Finally! Auto Express has become the first magazine in Britain to track down the Yeti. After more than four years of waiting, Skoda’s first-ever off-roader has arrived – and we’ve driven it.
Sales of the cheeky go-anywhere SUV start in September, when it will lock horns with crossovers such as Nissan’s Qashqai and MINI’s upcoming Crossman.
Video: watch CarBuyer's video review of the Skoda Yeti
Apart from a few cosmetic tweaks and the addition of rear doors, the car is virtually unchanged from the concept which debuted at the Geneva Motor Show in 2005. It promises to be the most flexible and versatile Skoda yet – so how does it shape up?
Well, as ever, this Czech car stands out from its rivals. Spotlights and a protective grille give the neat Roomster-style face some muscle, while at the back there’s a skid plate and chunky bumpers.
Roof rails and a squat stance finish off a design that owes more to a tougher, raised estate than an aggressive 4x4. Buyers after a beefier-looking model can opt for a mooted Scout version due later.
At a mere 4.2 metres long, the Yeti is only slightly bigger than a Citroen C3 Picasso, but it’s large on the inside. There’s ample head and legroom in the back for three six-foot-tall adults, and the boot is also pretty spacious, at 410 litres with the seats up.
As in the Roomster, these can be individually slid back and forth, folded flat or removed altogether, freeing up 1,760 litres of space.
Additional practicality comes in the shape of a tough luggage-covering net and a host of lashing points. Meanwhile, the dashboard also scores top marks, drawing on the Roomster and Superb with excellent quality levels and a simple layout.
Under the skin, the Yeti has much in common with the Octavia 4x4 (itself based around the MkV Volkswagen Golf), but gains rear suspension parts from the Passat for improved stability and refinement.
The version we drove also gets four-wheel drive with a Haldex clutch, capable of varying torque to individual wheels, although effectively offering front-wheel drive in normal motoring conditions.
Skoda expects only a third of Yetis to be 4x4s: the rest will be solely front-wheel drive, available with a new 105bhp 1.2-litre turbo petrol or 110bhp 2.0 TDI common-rail diesel unit.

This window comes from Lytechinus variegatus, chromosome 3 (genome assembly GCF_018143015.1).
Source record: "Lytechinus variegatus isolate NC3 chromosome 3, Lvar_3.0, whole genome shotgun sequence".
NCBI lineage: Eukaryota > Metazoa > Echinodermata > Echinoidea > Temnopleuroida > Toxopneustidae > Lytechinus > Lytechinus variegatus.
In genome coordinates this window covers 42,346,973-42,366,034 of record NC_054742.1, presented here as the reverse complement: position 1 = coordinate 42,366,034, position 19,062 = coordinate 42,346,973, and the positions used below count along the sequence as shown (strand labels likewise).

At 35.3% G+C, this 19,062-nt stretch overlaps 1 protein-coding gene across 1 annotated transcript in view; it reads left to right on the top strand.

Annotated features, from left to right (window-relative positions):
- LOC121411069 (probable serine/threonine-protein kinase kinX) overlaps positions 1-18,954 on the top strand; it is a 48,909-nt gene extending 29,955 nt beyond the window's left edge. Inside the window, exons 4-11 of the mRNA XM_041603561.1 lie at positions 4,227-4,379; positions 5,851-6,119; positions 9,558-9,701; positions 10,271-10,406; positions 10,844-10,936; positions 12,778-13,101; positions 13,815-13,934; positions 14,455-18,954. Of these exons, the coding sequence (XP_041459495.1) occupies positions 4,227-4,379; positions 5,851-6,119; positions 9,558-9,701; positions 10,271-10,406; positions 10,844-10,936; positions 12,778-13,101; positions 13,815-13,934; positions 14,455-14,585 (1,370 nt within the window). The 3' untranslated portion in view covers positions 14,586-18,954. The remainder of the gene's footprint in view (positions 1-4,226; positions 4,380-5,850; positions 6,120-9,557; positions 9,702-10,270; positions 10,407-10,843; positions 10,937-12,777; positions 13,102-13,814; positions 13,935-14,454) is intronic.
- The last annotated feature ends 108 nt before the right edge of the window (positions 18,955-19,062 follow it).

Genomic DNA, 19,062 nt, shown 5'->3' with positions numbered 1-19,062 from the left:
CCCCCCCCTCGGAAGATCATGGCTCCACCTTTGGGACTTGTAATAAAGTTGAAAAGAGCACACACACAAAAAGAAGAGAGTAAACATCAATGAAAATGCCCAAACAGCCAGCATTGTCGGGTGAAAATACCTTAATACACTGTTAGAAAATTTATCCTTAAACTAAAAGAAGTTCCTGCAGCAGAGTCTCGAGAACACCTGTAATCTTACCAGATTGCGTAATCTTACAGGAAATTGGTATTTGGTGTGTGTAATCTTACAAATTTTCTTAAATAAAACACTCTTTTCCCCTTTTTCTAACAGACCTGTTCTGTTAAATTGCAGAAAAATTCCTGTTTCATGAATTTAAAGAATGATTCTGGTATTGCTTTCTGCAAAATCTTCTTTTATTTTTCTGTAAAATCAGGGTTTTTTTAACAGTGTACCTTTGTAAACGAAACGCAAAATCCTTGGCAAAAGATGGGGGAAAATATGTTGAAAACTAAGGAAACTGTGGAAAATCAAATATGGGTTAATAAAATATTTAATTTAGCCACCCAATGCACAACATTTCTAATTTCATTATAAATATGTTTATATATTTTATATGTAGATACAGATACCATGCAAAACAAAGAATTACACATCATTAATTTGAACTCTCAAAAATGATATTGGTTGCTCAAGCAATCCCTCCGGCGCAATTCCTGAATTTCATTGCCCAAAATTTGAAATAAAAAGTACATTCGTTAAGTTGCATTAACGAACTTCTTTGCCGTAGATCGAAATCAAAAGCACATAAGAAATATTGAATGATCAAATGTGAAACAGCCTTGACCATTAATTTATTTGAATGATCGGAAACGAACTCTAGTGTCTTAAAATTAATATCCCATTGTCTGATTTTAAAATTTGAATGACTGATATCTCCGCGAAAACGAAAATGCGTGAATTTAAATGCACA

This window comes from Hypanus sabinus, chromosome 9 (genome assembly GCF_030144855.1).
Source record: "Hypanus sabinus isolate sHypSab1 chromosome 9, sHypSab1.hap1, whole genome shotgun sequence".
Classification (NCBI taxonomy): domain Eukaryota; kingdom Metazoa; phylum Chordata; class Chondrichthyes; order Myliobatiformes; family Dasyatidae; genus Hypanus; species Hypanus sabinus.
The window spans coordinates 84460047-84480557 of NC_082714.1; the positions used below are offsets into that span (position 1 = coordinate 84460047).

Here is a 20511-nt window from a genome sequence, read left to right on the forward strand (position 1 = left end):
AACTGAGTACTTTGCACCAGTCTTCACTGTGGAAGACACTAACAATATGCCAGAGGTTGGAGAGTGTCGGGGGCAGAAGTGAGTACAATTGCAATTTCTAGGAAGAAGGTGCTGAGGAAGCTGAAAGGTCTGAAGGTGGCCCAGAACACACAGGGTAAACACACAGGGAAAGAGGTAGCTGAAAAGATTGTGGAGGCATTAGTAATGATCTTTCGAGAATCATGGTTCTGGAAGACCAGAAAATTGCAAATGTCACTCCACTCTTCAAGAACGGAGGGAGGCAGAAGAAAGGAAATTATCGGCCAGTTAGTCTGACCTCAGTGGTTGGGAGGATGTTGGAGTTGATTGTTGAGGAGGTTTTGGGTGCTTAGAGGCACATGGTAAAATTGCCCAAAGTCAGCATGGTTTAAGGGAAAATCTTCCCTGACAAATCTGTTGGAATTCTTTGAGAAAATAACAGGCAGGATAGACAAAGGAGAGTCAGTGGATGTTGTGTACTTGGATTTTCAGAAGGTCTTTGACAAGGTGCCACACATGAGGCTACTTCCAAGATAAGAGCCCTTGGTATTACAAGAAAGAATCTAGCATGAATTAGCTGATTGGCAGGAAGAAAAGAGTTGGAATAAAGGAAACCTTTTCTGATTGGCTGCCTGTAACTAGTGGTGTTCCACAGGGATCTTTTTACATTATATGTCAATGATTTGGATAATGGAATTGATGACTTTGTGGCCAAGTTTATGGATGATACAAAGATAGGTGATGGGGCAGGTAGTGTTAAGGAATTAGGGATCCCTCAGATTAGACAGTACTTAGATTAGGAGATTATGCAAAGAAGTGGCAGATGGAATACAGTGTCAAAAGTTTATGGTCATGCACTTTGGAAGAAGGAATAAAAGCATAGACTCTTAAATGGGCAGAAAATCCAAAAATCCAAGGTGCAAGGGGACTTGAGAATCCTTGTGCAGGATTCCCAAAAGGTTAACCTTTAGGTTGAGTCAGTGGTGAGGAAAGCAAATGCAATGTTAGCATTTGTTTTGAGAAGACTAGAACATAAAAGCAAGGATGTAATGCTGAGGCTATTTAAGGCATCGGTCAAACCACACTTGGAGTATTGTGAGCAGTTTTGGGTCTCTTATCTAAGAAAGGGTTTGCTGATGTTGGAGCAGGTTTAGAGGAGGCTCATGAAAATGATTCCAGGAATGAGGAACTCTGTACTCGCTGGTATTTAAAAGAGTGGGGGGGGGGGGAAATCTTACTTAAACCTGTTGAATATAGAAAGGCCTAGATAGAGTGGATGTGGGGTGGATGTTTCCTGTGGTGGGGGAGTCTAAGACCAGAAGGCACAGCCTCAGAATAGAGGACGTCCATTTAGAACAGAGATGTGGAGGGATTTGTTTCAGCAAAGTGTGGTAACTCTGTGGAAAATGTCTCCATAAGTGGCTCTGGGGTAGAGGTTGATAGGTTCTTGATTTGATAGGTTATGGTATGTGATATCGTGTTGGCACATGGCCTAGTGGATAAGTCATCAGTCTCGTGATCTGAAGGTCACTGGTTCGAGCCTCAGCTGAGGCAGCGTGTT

Four-wheel-drive versions will come with the latter, also in 140bhp or 170bhp guise, and there’ll be a 160bhp 1.8 turbo petrol, too. Gearboxes are a six-speed manual and a DSG auto.
On our drive in Norway, we tried the 1.8-litre petrol and 140bhp 2.0 TDI diesel. Both are impressive, but the latter just gets the nod, boasting more torque (320Nm versus 250Nm) for overtaking, excellent refinement and the promise of nearly 50mpg and CO2 emissions of around 140g/km.
The driving experience is good, too. While the Yeti isn’t sporty in the same way as Ford’s Kuga, it does feel like a slightly higher, well sorted estate, with light but precise steering, strong grip and a firm yet comfortable ride. The raised seat height also gives a great view out.
Thanks to a hill descent system and a clever push-button off-road setting – which softens throttle response and tweaks the traction control and ABS for loose surfaces – the car can easily tackle steep slopes and rutted paths.
Prices haven’t been confirmed just yet, but with the range expected to start at around £14,000, the Yeti should prove to be another excellent Skoda.
Rival: Nissan Qashqai
There’s much to like about the Qashqai: it looks the part, drives brilliantly and doesn’t cost the earth to buy or run. It’s a practical family model, too, but isn’t as flexible or as capable off-road as the Skoda.
* Price: £17,000 (est)
* Engine: 2.0-litre 4cyl turbodiesel
* Power: 140bhp
* Transmission: Six-speed manual, four-wheel drive
* 0-60mph: 9.9 seconds
* Top speed: 120mph
* Economy: 48mpg (est)
* CO2: 140g/km (est)
* Equipment: Six airbags, climate control, parking sensors, touchscreen satellite navigation, 16-inch alloys